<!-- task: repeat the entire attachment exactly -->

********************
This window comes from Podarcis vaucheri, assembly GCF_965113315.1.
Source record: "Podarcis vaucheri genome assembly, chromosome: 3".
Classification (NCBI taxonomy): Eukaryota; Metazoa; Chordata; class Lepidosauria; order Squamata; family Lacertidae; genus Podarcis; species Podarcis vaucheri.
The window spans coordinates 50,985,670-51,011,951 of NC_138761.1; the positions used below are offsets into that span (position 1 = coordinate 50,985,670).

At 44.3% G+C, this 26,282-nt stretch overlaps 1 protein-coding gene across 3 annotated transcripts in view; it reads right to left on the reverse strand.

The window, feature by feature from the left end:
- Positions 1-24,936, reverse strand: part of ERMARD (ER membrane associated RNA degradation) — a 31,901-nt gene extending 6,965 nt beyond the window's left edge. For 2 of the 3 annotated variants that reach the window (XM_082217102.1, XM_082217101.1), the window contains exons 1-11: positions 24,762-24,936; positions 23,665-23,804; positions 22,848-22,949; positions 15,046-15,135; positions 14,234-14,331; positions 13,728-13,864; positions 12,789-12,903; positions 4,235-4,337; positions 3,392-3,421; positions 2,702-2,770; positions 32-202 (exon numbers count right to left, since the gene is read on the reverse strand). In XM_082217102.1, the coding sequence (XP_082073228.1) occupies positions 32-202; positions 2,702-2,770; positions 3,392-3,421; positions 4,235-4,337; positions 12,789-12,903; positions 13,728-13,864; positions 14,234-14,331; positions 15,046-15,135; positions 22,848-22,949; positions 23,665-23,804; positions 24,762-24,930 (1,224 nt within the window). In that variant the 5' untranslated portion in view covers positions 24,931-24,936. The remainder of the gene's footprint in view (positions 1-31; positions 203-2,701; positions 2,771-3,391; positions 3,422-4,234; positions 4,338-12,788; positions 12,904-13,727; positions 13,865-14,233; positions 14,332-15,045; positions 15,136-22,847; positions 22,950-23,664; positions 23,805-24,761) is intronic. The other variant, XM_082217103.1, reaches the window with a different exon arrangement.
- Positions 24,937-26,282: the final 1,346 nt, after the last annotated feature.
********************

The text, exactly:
This window comes from Podarcis vaucheri, assembly GCF_965113315.1.
Source record: "Podarcis vaucheri genome assembly, chromosome: 3".
Classification (NCBI taxonomy): Eukaryota; Metazoa; Chordata; class Lepidosauria; order Squamata; family Lacertidae; genus Podarcis; species Podarcis vaucheri.
The window spans coordinates 50,985,670-51,011,951 of NC_138761.1; the positions used below are offsets into that span (position 1 = coordinate 50,985,670).

At 44.3% G+C, this 26,282-nt stretch overlaps 1 protein-coding gene across 3 annotated transcripts in view; it reads right to left on the reverse strand.

The window, feature by feature from the left end:
- Positions 1-24,936, reverse strand: part of ERMARD (ER membrane associated RNA degradation) — a 31,901-nt gene extending 6,965 nt beyond the window's left edge. For 2 of the 3 annotated variants that reach the window (XM_082217102.1, XM_082217101.1), the window contains exons 1-11: positions 24,762-24,936; positions 23,665-23,804; positions 22,848-22,949; positions 15,046-15,135; positions 14,234-14,331; positions 13,728-13,864; positions 12,789-12,903; positions 4,235-4,337; positions 3,392-3,421; positions 2,702-2,770; positions 32-202 (exon numbers count right to left, since the gene is read on the reverse strand). In XM_082217102.1, the coding sequence (XP_082073228.1) occupies positions 32-202; positions 2,702-2,770; positions 3,392-3,421; positions 4,235-4,337; positions 12,789-12,903; positions 13,728-13,864; positions 14,234-14,331; positions 15,046-15,135; positions 22,848-22,949; positions 23,665-23,804; positions 24,762-24,930 (1,224 nt within the window). In that variant the 5' untranslated portion in view covers positions 24,931-24,936. The remainder of the gene's footprint in view (positions 1-31; positions 203-2,701; positions 2,771-3,391; positions 3,422-4,234; positions 4,338-12,788; positions 12,904-13,727; positions 13,865-14,233; positions 14,332-15,045; positions 15,136-22,847; positions 22,950-23,664; positions 23,805-24,761) is intronic. The other variant, XM_082217103.1, reaches the window with a different exon arrangement.
- Positions 24,937-26,282: the final 1,346 nt, after the last annotated feature.